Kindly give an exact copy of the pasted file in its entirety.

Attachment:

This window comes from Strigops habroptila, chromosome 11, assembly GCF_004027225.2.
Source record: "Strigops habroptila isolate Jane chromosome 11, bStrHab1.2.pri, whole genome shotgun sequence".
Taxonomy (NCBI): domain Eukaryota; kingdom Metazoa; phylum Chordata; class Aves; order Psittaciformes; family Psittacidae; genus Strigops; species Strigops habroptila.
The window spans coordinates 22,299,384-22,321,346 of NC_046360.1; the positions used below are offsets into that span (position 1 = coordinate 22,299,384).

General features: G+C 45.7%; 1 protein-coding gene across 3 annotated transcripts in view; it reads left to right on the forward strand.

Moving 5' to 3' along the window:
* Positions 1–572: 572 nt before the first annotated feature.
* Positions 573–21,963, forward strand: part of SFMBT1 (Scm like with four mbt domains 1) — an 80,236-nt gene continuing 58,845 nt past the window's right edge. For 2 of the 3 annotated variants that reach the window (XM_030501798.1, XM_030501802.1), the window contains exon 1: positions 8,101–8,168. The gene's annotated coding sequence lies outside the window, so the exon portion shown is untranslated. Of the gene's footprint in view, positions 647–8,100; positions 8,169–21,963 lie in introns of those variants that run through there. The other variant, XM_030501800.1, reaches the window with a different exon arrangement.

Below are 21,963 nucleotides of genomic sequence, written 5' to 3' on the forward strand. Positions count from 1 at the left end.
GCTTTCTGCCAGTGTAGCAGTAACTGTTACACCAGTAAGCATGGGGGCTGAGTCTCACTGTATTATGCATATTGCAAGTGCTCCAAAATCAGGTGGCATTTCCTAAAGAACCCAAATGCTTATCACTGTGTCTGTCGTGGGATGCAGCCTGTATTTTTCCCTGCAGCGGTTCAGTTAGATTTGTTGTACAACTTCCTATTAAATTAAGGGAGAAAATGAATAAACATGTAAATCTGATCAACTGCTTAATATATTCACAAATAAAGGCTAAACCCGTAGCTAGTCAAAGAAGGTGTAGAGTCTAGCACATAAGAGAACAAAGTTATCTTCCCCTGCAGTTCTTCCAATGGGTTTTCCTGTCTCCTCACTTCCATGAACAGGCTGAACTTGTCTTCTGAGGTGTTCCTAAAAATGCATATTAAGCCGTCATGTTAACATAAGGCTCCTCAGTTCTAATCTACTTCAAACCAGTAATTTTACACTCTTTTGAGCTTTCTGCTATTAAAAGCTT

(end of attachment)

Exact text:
This window comes from Strigops habroptila, chromosome 11, assembly GCF_004027225.2.
Source record: "Strigops habroptila isolate Jane chromosome 11, bStrHab1.2.pri, whole genome shotgun sequence".
Taxonomy (NCBI): domain Eukaryota; kingdom Metazoa; phylum Chordata; class Aves; order Psittaciformes; family Psittacidae; genus Strigops; species Strigops habroptila.
The window spans coordinates 22,299,384-22,321,346 of NC_046360.1; the positions used below are offsets into that span (position 1 = coordinate 22,299,384).

General features: G+C 45.7%; 1 protein-coding gene across 3 annotated transcripts in view; it reads left to right on the forward strand.

Moving 5' to 3' along the window:
* Positions 1–572: 572 nt before the first annotated feature.
* Positions 573–21,963, forward strand: part of SFMBT1 (Scm like with four mbt domains 1) — an 80,236-nt gene continuing 58,845 nt past the window's right edge. For 2 of the 3 annotated variants that reach the window (XM_030501798.1, XM_030501802.1), the window contains exon 1: positions 8,101–8,168. The gene's annotated coding sequence lies outside the window, so the exon portion shown is untranslated. Of the gene's footprint in view, positions 647–8,100; positions 8,169–21,963 lie in introns of those variants that run through there. The other variant, XM_030501800.1, reaches the window with a different exon arrangement.

Below are 21,963 nucleotides of genomic sequence, written 5' to 3' on the forward strand. Positions count from 1 at the left end.
GCTTTCTGCCAGTGTAGCAGTAACTGTTACACCAGTAAGCATGGGGGCTGAGTCTCACTGTATTATGCATATTGCAAGTGCTCCAAAATCAGGTGGCATTTCCTAAAGAACCCAAATGCTTATCACTGTGTCTGTCGTGGGATGCAGCCTGTATTTTTCCCTGCAGCGGTTCAGTTAGATTTGTTGTACAACTTCCTATTAAATTAAGGGAGAAAATGAATAAACATGTAAATCTGATCAACTGCTTAATATATTCACAAATAAAGGCTAAACCCGTAGCTAGTCAAAGAAGGTGTAGAGTCTAGCACATAAGAGAACAAAGTTATCTTCCCCTGCAGTTCTTCCAATGGGTTTTCCTGTCTCCTCACTTCCATGAACAGGCTGAACTTGTCTTCTGAGGTGTTCCTAAAAATGCATATTAAGCCGTCATGTTAACATAAGGCTCCTCAGTTCTAATCTACTTCAAACCAGTAATTTTACACTCTTTTGAGCTTTCTGCTATTAAAAGCTT